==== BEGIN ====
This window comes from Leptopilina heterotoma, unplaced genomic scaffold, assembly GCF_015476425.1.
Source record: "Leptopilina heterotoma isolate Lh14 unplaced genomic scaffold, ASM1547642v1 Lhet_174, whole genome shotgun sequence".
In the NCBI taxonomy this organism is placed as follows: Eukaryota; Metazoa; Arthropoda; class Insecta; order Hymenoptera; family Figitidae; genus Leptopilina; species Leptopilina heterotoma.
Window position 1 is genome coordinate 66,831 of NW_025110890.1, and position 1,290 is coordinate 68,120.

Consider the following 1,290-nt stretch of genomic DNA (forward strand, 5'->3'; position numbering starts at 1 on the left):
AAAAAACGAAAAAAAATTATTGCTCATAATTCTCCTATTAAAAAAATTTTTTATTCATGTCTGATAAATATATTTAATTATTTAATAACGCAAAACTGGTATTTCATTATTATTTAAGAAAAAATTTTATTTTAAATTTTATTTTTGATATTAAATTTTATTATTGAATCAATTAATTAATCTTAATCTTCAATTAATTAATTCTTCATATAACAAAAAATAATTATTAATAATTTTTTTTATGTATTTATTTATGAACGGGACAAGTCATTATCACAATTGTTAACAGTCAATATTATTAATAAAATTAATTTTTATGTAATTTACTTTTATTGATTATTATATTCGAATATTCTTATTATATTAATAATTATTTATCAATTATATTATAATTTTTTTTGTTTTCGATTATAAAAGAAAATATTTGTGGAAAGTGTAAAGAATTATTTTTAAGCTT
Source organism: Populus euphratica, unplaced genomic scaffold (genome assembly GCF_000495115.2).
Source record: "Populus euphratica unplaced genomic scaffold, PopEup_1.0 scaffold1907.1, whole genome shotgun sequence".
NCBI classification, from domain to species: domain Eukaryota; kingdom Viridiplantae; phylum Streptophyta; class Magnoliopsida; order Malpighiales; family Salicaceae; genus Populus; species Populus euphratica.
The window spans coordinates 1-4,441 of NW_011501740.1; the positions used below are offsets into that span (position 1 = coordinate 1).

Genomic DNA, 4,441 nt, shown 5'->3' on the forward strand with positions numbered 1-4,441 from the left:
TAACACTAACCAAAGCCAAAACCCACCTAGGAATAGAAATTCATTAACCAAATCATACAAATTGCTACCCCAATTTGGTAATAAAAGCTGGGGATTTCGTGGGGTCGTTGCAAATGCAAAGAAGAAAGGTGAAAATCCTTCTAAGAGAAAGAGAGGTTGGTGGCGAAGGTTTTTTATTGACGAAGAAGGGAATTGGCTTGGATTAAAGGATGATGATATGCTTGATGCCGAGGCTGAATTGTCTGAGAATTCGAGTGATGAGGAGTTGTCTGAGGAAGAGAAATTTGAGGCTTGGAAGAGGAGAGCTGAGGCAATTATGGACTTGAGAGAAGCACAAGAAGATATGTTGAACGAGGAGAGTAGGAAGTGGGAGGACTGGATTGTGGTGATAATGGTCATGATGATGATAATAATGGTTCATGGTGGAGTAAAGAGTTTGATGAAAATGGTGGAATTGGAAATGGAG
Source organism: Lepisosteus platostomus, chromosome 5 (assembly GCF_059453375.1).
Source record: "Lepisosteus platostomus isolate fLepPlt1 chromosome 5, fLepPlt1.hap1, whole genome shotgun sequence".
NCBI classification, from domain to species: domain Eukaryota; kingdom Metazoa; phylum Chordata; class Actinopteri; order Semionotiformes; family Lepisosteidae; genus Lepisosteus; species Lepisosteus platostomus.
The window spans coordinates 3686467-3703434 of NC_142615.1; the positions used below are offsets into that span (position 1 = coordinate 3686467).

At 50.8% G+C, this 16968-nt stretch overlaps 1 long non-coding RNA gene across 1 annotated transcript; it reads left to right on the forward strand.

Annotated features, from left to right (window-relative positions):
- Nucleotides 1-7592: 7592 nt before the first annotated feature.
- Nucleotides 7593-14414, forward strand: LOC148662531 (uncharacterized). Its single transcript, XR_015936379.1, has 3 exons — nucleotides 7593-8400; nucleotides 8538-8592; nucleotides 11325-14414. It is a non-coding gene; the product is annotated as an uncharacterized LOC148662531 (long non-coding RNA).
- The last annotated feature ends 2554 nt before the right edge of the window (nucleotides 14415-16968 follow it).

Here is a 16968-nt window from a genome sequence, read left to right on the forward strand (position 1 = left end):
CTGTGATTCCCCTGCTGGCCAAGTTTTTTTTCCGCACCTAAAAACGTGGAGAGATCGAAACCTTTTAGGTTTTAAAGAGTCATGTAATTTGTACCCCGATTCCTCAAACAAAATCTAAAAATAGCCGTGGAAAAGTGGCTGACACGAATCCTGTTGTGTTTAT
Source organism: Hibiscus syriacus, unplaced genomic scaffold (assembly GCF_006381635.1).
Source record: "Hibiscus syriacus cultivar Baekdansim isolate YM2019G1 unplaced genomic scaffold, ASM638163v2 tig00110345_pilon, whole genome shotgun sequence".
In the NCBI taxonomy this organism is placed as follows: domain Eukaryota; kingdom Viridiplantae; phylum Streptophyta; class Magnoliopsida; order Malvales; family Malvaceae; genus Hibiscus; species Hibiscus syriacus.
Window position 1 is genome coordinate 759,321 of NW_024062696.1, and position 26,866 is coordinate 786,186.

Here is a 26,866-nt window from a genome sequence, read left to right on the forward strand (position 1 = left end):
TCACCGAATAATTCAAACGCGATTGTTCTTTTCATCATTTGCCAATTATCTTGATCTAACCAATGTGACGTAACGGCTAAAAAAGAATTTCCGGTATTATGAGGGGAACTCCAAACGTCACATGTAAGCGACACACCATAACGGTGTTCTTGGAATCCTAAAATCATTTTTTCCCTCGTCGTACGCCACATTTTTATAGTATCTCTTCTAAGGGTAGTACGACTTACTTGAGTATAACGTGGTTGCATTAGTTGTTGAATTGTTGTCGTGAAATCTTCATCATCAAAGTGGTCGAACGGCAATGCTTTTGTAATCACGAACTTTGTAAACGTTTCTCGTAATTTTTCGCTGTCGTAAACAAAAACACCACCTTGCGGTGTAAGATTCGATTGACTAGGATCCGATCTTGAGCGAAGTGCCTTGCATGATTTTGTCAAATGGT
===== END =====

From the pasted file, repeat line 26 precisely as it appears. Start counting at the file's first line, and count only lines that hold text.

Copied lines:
In the NCBI taxonomy this organism is placed as follows: domain Eukaryota; kingdom Viridiplantae; phylum Streptophyta; class Magnoliopsida; order Malvales; family Malvaceae; genus Hibiscus; species Hibiscus syriacus.